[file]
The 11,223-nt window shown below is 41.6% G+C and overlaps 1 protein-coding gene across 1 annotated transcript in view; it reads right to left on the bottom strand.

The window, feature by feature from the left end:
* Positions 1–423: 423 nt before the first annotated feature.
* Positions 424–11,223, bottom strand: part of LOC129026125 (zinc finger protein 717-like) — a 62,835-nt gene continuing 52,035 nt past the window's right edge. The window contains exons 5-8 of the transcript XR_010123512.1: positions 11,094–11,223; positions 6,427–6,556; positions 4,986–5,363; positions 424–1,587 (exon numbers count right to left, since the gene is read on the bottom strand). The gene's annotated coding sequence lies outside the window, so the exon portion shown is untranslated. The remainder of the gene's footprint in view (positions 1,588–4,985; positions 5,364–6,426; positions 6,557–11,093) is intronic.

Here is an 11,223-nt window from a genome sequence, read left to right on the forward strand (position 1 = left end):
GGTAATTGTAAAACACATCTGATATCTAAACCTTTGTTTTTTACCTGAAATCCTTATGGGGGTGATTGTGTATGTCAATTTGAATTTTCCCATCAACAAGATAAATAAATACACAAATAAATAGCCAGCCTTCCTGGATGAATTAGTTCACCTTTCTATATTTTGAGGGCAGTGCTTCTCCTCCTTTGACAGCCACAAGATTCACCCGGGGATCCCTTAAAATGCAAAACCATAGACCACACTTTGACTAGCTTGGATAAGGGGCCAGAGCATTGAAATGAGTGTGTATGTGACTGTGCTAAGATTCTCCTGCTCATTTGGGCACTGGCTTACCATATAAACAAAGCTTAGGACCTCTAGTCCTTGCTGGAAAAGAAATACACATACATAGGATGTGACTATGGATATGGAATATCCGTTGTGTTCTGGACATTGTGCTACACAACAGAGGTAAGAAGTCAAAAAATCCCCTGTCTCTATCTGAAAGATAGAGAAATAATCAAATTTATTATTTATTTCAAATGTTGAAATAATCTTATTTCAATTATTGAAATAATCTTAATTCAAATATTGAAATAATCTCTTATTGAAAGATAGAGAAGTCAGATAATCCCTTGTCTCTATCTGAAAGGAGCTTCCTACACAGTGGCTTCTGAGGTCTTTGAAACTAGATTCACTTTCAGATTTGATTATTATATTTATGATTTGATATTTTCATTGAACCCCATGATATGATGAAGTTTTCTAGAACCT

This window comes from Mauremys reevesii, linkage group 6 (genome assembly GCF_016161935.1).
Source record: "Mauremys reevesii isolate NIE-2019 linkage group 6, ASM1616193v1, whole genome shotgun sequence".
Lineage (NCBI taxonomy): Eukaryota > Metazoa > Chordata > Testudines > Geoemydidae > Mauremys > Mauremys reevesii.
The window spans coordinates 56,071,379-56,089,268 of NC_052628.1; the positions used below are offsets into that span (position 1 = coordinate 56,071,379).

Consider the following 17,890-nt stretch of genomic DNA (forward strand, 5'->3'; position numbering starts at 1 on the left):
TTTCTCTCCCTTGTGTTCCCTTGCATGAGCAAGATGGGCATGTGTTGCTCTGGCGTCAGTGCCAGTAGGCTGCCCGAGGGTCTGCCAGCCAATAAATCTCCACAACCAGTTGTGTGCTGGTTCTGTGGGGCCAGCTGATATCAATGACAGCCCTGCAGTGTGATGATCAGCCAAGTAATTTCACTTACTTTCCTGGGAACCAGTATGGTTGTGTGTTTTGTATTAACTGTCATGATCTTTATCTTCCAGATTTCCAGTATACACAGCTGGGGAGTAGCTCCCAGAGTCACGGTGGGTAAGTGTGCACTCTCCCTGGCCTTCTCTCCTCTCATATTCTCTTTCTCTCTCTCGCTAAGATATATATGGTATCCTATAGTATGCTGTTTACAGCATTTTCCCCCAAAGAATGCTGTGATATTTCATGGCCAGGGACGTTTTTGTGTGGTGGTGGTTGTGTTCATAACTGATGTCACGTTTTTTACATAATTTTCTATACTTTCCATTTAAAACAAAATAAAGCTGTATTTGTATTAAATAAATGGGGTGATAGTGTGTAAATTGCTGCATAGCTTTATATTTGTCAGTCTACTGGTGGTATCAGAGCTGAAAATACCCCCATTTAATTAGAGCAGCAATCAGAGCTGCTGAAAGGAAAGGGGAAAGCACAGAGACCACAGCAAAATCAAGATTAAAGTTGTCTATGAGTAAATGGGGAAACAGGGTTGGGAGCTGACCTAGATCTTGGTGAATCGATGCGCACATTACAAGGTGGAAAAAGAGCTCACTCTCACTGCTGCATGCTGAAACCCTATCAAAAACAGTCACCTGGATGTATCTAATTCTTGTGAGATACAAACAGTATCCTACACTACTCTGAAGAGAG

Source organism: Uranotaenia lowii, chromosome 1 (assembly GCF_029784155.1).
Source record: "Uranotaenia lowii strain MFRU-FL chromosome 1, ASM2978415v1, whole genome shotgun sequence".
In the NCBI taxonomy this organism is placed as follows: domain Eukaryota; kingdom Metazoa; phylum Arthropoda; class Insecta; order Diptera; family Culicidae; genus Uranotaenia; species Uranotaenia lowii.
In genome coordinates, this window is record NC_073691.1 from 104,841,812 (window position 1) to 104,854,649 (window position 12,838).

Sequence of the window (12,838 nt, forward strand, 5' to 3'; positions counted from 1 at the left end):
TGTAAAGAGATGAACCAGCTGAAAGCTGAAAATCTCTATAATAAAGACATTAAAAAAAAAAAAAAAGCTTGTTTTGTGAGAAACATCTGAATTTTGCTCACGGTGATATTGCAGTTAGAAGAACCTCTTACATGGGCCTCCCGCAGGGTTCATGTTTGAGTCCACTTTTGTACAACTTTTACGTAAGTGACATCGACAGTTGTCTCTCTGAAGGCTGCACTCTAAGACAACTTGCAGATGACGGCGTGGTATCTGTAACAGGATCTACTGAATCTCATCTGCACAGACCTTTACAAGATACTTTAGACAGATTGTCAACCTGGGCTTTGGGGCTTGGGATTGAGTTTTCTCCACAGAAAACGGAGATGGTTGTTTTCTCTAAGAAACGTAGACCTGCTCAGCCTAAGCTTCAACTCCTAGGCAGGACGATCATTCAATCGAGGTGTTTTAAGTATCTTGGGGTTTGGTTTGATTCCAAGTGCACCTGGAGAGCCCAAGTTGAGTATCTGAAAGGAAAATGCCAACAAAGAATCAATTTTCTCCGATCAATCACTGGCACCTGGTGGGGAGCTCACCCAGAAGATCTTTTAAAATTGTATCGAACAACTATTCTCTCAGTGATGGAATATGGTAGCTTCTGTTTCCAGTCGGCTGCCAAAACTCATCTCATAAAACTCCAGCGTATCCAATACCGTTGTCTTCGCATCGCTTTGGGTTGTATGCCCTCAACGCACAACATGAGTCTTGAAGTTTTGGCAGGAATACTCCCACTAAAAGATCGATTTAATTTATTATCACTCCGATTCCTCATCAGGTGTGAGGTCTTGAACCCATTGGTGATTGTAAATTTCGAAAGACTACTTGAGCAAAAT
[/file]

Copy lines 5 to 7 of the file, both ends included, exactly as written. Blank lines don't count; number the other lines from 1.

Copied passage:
Here is an 11,223-nt window from a genome sequence, read left to right on the forward strand (position 1 = left end):
GGTAATTGTAAAACACATCTGATATCTAAACCTTTGTTTTTTACCTGAAATCCTTATGGGGGTGATTGTGTATGTCAATTTGAATTTTCCCATCAACAAGATAAATAAATACACAAATAAATAGCCAGCCTTCCTGGATGAATTAGTTCACCTTTCTATATTTTGAGGGCAGTGCTTCTCCTCCTTTGACAGCCACAAGATTCACCCGGGGATCCCTTAAAATGCAAAACCATAGACCACACTTTGACTAGCTTGGATAAGGGGCCAGAGCATTGAAATGAGTGTGTATGTGACTGTGCTAAGATTCTCCTGCTCATTTGGGCACTGGCTTACCATATAAACAAAGCTTAGGACCTCTAGTCCTTGCTGGAAAAGAAATACACATACATAGGATGTGACTATGGATATGGAATATCCGTTGTGTTCTGGACATTGTGCTACACAACAGAGGTAAGAAGTCAAAAAATCCCCTGTCTCTATCTGAAAGATAGAGAAATAATCAAATTTATTATTTATTTCAAATGTTGAAATAATCTTATTTCAATTATTGAAATAATCTTAATTCAAATATTGAAATAATCTCTTATTGAAAGATAGAGAAGTCAGATAATCCCTTGTCTCTATCTGAAAGGAGCTTCCTACACAGTGGCTTCTGAGGTCTTTGAAACTAGATTCACTTTCAGATTTGATTATTATATTTATGATTTGATATTTTCATTGAACCCCATGATATGATGAAGTTTTCTAGAACCT

This window comes from Mauremys reevesii, linkage group 6 (genome assembly GCF_016161935.1).